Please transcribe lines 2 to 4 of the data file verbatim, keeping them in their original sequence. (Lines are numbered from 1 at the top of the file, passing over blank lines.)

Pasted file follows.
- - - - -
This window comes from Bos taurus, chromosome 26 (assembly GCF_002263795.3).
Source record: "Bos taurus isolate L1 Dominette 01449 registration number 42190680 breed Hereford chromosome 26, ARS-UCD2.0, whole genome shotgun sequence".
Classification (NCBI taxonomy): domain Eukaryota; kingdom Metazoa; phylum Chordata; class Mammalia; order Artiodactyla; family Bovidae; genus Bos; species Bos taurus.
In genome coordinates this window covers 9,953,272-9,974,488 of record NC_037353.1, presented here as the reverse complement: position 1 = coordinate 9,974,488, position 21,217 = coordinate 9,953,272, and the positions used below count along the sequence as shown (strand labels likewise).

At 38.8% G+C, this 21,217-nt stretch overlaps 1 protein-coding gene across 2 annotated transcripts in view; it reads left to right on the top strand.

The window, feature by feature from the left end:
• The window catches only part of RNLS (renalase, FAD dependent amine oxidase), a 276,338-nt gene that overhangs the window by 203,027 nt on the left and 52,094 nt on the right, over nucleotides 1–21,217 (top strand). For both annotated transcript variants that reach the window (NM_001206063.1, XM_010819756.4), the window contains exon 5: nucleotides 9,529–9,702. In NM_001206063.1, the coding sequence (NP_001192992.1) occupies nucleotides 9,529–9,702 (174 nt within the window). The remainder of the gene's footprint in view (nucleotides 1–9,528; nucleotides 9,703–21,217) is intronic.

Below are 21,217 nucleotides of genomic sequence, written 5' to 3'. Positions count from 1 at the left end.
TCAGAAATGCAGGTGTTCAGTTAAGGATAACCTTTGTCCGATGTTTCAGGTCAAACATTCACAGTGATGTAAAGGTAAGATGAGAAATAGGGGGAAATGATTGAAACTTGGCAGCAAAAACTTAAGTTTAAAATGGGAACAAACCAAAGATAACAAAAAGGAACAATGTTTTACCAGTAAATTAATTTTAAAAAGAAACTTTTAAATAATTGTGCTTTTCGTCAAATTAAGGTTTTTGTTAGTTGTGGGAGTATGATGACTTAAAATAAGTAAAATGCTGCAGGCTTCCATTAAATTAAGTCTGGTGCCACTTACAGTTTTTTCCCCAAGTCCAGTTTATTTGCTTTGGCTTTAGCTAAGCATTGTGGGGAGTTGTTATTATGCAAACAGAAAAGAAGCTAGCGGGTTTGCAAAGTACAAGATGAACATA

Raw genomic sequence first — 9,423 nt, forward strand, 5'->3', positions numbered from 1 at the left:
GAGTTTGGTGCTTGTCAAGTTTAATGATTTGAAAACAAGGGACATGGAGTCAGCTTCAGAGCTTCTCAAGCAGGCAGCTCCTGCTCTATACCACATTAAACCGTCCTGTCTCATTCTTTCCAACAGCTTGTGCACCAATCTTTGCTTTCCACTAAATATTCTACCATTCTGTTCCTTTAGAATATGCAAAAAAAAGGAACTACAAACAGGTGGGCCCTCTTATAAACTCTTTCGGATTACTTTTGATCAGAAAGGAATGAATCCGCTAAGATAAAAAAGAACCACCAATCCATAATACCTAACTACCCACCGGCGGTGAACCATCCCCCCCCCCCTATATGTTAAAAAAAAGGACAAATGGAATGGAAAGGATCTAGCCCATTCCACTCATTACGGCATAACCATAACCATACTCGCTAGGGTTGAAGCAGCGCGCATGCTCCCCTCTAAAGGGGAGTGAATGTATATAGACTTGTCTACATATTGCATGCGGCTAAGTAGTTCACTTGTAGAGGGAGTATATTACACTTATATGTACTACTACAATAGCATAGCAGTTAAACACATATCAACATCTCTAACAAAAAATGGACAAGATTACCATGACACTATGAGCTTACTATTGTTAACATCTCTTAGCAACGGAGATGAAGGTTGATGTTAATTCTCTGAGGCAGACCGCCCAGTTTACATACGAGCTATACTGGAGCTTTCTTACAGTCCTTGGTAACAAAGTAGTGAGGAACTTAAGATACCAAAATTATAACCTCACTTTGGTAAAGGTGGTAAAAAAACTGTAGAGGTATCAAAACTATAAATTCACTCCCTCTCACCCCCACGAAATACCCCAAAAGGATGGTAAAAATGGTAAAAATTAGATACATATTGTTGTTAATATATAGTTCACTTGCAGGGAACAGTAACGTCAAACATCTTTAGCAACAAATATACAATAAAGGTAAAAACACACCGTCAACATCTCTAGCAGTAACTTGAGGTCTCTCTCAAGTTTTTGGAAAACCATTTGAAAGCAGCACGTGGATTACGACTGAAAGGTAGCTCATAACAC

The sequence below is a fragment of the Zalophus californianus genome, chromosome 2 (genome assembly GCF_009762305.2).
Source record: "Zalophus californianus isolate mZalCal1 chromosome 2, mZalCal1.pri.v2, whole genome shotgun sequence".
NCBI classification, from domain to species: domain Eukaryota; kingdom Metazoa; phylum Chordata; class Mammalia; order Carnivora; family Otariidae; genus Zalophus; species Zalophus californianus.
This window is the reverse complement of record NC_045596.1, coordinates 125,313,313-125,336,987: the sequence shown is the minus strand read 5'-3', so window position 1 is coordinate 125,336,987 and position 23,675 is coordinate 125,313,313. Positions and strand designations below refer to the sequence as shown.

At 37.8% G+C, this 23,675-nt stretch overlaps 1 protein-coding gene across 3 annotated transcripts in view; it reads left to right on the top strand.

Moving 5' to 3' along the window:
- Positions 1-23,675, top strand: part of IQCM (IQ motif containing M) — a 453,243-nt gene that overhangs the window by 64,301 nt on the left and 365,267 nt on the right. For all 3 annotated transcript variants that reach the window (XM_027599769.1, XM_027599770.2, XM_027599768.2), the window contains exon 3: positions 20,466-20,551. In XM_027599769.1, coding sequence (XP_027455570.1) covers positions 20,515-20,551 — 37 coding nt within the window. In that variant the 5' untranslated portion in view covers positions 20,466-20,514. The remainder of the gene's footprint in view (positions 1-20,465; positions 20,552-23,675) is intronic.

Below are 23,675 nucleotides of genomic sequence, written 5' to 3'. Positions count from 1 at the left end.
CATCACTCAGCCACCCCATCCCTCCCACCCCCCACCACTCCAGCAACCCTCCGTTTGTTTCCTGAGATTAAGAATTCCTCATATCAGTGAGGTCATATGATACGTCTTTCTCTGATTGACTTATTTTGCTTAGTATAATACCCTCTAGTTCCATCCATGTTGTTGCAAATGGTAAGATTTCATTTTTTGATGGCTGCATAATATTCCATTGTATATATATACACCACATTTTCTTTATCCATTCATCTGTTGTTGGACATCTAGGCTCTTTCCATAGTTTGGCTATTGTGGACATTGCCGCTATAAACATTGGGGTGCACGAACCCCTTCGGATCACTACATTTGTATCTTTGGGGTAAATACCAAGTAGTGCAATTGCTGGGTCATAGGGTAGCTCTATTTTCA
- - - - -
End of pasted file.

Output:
Source record: "Bos taurus isolate L1 Dominette 01449 registration number 42190680 breed Hereford chromosome 26, ARS-UCD2.0, whole genome shotgun sequence".
Classification (NCBI taxonomy): domain Eukaryota; kingdom Metazoa; phylum Chordata; class Mammalia; order Artiodactyla; family Bovidae; genus Bos; species Bos taurus.
In genome coordinates this window covers 9,953,272-9,974,488 of record NC_037353.1, presented here as the reverse complement: position 1 = coordinate 9,974,488, position 21,217 = coordinate 9,953,272, and the positions used below count along the sequence as shown (strand labels likewise).